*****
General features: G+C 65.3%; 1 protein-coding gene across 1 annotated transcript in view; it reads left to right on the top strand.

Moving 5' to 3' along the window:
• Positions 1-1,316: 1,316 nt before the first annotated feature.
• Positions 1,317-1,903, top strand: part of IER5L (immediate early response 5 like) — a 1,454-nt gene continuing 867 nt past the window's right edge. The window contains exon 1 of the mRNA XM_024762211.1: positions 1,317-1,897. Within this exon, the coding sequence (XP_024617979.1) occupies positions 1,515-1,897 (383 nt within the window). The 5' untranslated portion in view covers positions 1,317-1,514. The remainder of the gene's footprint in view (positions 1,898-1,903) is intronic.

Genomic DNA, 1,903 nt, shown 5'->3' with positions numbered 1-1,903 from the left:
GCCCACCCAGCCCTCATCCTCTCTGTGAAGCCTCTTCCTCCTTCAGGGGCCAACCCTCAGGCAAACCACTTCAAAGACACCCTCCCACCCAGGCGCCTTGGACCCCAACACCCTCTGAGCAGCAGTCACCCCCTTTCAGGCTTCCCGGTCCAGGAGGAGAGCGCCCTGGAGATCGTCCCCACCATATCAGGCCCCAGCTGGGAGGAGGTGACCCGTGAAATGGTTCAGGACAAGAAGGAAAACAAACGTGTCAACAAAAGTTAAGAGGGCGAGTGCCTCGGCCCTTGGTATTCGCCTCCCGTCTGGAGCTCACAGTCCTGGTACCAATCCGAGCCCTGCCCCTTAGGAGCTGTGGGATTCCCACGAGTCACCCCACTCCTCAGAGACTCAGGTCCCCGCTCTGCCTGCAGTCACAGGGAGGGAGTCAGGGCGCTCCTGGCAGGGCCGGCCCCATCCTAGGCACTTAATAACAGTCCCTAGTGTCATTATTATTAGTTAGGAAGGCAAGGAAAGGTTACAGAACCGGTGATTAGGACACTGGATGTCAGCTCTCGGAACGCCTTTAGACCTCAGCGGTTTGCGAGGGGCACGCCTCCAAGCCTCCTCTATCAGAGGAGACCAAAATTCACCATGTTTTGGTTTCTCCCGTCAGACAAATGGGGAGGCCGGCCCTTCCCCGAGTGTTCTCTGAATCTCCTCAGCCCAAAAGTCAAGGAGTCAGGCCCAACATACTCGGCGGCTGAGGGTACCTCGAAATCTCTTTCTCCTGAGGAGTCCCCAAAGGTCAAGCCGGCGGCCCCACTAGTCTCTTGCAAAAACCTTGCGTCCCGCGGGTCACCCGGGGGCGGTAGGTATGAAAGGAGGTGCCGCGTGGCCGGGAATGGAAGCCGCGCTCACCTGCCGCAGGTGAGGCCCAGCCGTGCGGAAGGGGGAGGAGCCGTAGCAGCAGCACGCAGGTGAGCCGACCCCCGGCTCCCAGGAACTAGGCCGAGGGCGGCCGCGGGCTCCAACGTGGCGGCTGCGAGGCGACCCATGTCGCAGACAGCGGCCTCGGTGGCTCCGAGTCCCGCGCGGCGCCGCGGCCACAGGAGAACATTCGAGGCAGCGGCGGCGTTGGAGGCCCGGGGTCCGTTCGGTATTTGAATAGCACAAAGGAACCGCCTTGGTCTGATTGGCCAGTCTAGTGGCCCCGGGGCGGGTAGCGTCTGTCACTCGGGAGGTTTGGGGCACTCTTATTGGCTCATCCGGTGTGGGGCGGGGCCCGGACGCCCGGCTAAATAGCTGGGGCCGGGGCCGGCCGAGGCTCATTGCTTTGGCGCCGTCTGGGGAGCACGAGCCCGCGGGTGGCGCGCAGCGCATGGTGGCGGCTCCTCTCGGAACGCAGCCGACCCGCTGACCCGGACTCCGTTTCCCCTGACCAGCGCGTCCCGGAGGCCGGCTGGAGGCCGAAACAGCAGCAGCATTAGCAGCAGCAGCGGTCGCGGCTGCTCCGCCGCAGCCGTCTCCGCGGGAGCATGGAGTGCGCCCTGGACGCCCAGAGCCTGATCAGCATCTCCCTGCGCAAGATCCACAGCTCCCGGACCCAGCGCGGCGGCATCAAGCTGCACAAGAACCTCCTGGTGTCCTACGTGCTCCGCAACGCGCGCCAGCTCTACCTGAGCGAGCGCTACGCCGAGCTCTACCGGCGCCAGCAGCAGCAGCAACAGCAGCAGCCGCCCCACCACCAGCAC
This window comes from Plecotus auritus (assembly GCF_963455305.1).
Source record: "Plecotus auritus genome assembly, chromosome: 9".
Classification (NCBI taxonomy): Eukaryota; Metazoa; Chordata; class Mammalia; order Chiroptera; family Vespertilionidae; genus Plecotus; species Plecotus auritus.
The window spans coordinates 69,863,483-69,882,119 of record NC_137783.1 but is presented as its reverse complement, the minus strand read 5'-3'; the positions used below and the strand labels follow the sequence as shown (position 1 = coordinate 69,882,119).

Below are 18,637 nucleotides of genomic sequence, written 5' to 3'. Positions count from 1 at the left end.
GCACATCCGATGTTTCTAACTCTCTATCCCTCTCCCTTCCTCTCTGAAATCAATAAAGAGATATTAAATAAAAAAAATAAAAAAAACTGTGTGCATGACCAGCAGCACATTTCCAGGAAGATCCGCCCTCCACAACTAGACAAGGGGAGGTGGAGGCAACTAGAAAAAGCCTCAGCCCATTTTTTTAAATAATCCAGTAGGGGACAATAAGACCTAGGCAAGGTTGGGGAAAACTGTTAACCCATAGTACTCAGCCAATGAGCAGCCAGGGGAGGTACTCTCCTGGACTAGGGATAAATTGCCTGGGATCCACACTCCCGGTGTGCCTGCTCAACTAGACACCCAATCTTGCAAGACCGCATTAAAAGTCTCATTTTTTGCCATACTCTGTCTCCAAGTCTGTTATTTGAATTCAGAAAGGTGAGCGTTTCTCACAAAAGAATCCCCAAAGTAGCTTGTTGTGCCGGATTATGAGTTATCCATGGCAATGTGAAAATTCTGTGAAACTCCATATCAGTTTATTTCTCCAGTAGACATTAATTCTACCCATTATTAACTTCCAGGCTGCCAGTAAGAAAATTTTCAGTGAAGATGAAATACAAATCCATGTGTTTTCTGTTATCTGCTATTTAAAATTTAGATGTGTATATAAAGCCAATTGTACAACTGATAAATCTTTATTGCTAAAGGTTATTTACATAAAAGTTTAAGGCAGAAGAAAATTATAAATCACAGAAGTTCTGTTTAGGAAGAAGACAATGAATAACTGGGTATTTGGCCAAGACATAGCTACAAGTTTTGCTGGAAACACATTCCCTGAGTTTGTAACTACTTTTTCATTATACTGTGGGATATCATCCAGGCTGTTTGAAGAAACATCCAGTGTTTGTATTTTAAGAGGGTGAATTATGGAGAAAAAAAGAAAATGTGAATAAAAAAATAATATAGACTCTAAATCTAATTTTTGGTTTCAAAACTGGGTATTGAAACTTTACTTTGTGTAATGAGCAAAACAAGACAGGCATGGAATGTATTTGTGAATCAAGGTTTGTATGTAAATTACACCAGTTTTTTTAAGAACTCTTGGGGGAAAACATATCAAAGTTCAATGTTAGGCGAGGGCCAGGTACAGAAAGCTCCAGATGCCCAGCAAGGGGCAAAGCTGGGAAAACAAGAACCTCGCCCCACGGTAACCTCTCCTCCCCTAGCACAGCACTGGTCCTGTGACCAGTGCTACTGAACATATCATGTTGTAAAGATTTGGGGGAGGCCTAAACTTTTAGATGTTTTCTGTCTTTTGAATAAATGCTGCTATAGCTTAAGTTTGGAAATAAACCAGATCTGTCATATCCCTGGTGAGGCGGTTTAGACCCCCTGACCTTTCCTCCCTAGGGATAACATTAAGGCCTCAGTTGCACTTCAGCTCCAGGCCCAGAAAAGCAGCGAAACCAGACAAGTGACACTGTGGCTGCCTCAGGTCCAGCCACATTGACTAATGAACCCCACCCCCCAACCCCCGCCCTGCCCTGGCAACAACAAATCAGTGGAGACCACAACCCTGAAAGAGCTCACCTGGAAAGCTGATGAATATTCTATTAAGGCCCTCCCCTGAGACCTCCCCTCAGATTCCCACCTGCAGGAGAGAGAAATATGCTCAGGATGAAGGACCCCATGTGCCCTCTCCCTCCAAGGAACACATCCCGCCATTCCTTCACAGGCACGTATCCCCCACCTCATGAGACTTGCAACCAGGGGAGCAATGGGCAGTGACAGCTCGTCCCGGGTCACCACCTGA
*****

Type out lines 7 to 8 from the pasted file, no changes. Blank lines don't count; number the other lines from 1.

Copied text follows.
This window comes from Plecotus auritus (assembly GCF_963455305.1).
Source record: "Plecotus auritus genome assembly, chromosome: 9".